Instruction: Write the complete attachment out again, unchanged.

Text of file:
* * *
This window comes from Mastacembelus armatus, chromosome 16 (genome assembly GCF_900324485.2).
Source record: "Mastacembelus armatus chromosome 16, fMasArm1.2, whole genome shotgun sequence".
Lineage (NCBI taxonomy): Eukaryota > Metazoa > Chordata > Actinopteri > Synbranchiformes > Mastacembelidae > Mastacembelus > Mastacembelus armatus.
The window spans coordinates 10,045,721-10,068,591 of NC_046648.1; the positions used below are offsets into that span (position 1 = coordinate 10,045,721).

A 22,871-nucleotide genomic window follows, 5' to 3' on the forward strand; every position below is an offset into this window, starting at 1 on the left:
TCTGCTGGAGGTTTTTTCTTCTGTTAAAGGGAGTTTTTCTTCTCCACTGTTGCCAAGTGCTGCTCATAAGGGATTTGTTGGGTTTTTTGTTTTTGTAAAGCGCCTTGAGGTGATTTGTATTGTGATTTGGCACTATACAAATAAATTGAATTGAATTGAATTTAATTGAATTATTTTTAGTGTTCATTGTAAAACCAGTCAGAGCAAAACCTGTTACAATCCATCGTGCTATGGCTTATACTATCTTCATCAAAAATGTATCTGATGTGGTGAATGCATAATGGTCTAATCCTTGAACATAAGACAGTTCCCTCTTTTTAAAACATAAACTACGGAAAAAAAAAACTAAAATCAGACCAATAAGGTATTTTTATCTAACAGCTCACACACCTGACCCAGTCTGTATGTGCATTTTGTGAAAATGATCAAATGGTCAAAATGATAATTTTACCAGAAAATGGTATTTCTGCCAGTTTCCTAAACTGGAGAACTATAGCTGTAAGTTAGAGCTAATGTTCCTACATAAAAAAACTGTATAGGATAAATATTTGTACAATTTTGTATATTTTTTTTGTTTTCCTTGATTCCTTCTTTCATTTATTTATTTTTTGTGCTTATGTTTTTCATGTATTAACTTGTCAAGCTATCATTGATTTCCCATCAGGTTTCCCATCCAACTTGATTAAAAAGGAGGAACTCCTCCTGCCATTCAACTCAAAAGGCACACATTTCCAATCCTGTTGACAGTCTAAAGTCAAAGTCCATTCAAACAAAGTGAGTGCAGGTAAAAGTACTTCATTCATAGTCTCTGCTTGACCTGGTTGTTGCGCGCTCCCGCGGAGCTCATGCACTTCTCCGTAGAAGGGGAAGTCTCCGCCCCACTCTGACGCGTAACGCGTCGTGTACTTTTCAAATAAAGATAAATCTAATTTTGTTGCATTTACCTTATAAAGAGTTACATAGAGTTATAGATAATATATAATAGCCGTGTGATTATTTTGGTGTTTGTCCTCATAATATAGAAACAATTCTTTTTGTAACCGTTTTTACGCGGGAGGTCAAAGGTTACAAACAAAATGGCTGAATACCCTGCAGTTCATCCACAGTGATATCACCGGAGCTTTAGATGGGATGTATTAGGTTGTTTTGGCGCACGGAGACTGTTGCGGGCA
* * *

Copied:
This window comes from Mastacembelus armatus, chromosome 16 (genome assembly GCF_900324485.2).
Source record: "Mastacembelus armatus chromosome 16, fMasArm1.2, whole genome shotgun sequence".
Lineage (NCBI taxonomy): Eukaryota > Metazoa > Chordata > Actinopteri > Synbranchiformes > Mastacembelidae > Mastacembelus > Mastacembelus armatus.
The window spans coordinates 10,045,721-10,068,591 of NC_046648.1; the positions used below are offsets into that span (position 1 = coordinate 10,045,721).

A 22,871-nucleotide genomic window follows, 5' to 3' on the forward strand; every position below is an offset into this window, starting at 1 on the left:
TCTGCTGGAGGTTTTTTCTTCTGTTAAAGGGAGTTTTTCTTCTCCACTGTTGCCAAGTGCTGCTCATAAGGGATTTGTTGGGTTTTTTGTTTTTGTAAAGCGCCTTGAGGTGATTTGTATTGTGATTTGGCACTATACAAATAAATTGAATTGAATTGAATTTAATTGAATTATTTTTAGTGTTCATTGTAAAACCAGTCAGAGCAAAACCTGTTACAATCCATCGTGCTATGGCTTATACTATCTTCATCAAAAATGTATCTGATGTGGTGAATGCATAATGGTCTAATCCTTGAACATAAGACAGTTCCCTCTTTTTAAAACATAAACTACGGAAAAAAAAAACTAAAATCAGACCAATAAGGTATTTTTATCTAACAGCTCACACACCTGACCCAGTCTGTATGTGCATTTTGTGAAAATGATCAAATGGTCAAAATGATAATTTTACCAGAAAATGGTATTTCTGCCAGTTTCCTAAACTGGAGAACTATAGCTGTAAGTTAGAGCTAATGTTCCTACATAAAAAAACTGTATAGGATAAATATTTGTACAATTTTGTATATTTTTTTTGTTTTCCTTGATTCCTTCTTTCATTTATTTATTTTTTGTGCTTATGTTTTTCATGTATTAACTTGTCAAGCTATCATTGATTTCCCATCAGGTTTCCCATCCAACTTGATTAAAAAGGAGGAACTCCTCCTGCCATTCAACTCAAAAGGCACACATTTCCAATCCTGTTGACAGTCTAAAGTCAAAGTCCATTCAAACAAAGTGAGTGCAGGTAAAAGTACTTCATTCATAGTCTCTGCTTGACCTGGTTGTTGCGCGCTCCCGCGGAGCTCATGCACTTCTCCGTAGAAGGGGAAGTCTCCGCCCCACTCTGACGCGTAACGCGTCGTGTACTTTTCAAATAAAGATAAATCTAATTTTGTTGCATTTACCTTATAAAGAGTTACATAGAGTTATAGATAATATATAATAGCCGTGTGATTATTTTGGTGTTTGTCCTCATAATATAGAAACAATTCTTTTTGTAACCGTTTTTACGCGGGAGGTCAAAGGTTACAAACAAAATGGCTGAATACCCTGCAGTTCATCCACAGTGATATCACCGGAGCTTTAGATGGGATGTATTAGGTTGTTTTGGCGCACGGAGACTGTTGCGGGCA